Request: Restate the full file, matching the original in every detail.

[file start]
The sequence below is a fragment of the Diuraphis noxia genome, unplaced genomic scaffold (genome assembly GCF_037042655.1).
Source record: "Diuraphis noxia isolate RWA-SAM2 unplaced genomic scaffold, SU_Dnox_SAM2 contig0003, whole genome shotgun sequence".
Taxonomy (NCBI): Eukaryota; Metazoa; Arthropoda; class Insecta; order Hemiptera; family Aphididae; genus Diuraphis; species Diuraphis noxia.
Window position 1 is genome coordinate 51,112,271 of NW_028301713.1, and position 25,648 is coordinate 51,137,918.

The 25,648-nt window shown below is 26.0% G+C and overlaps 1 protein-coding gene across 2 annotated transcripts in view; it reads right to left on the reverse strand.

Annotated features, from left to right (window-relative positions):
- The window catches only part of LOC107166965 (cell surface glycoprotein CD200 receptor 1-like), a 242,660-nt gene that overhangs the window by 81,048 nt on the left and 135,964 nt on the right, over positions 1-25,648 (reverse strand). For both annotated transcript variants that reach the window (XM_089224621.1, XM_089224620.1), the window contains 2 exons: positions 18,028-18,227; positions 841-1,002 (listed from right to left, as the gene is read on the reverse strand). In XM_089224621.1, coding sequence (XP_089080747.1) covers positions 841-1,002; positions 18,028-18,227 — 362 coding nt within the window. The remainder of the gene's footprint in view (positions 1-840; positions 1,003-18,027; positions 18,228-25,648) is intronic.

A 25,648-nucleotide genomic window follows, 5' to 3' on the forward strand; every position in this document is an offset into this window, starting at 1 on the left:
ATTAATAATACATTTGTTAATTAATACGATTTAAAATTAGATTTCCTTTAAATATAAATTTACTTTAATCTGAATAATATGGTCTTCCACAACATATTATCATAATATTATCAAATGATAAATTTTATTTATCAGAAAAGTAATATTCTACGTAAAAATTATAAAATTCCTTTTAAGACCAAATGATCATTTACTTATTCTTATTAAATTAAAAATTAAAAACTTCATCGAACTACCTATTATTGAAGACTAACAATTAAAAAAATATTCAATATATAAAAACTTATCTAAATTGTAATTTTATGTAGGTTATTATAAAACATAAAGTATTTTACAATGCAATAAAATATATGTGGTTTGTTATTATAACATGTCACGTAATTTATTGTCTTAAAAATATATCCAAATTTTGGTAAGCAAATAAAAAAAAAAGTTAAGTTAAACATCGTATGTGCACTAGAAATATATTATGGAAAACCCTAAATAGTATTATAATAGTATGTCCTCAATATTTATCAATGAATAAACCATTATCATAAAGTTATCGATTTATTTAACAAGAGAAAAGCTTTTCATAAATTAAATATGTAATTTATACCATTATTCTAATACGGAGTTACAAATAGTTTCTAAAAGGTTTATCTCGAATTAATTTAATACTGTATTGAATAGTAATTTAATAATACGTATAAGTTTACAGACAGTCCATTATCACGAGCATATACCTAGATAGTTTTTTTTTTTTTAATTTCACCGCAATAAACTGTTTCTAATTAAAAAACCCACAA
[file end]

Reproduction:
The sequence below is a fragment of the Diuraphis noxia genome, unplaced genomic scaffold (genome assembly GCF_037042655.1).
Source record: "Diuraphis noxia isolate RWA-SAM2 unplaced genomic scaffold, SU_Dnox_SAM2 contig0003, whole genome shotgun sequence".
Taxonomy (NCBI): Eukaryota; Metazoa; Arthropoda; class Insecta; order Hemiptera; family Aphididae; genus Diuraphis; species Diuraphis noxia.
Window position 1 is genome coordinate 51,112,271 of NW_028301713.1, and position 25,648 is coordinate 51,137,918.

The 25,648-nt window shown below is 26.0% G+C and overlaps 1 protein-coding gene across 2 annotated transcripts in view; it reads right to left on the reverse strand.

Annotated features, from left to right (window-relative positions):
- The window catches only part of LOC107166965 (cell surface glycoprotein CD200 receptor 1-like), a 242,660-nt gene that overhangs the window by 81,048 nt on the left and 135,964 nt on the right, over positions 1-25,648 (reverse strand). For both annotated transcript variants that reach the window (XM_089224621.1, XM_089224620.1), the window contains 2 exons: positions 18,028-18,227; positions 841-1,002 (listed from right to left, as the gene is read on the reverse strand). In XM_089224621.1, coding sequence (XP_089080747.1) covers positions 841-1,002; positions 18,028-18,227 — 362 coding nt within the window. The remainder of the gene's footprint in view (positions 1-840; positions 1,003-18,027; positions 18,228-25,648) is intronic.

A 25,648-nucleotide genomic window follows, 5' to 3' on the forward strand; every position in this document is an offset into this window, starting at 1 on the left:
ATTAATAATACATTTGTTAATTAATACGATTTAAAATTAGATTTCCTTTAAATATAAATTTACTTTAATCTGAATAATATGGTCTTCCACAACATATTATCATAATATTATCAAATGATAAATTTTATTTATCAGAAAAGTAATATTCTACGTAAAAATTATAAAATTCCTTTTAAGACCAAATGATCATTTACTTATTCTTATTAAATTAAAAATTAAAAACTTCATCGAACTACCTATTATTGAAGACTAACAATTAAAAAAATATTCAATATATAAAAACTTATCTAAATTGTAATTTTATGTAGGTTATTATAAAACATAAAGTATTTTACAATGCAATAAAATATATGTGGTTTGTTATTATAACATGTCACGTAATTTATTGTCTTAAAAATATATCCAAATTTTGGTAAGCAAATAAAAAAAAAAGTTAAGTTAAACATCGTATGTGCACTAGAAATATATTATGGAAAACCCTAAATAGTATTATAATAGTATGTCCTCAATATTTATCAATGAATAAACCATTATCATAAAGTTATCGATTTATTTAACAAGAGAAAAGCTTTTCATAAATTAAATATGTAATTTATACCATTATTCTAATACGGAGTTACAAATAGTTTCTAAAAGGTTTATCTCGAATTAATTTAATACTGTATTGAATAGTAATTTAATAATACGTATAAGTTTACAGACAGTCCATTATCACGAGCATATACCTAGATAGTTTTTTTTTTTTTAATTTCACCGCAATAAACTGTTTCTAATTAAAAAACCCACAA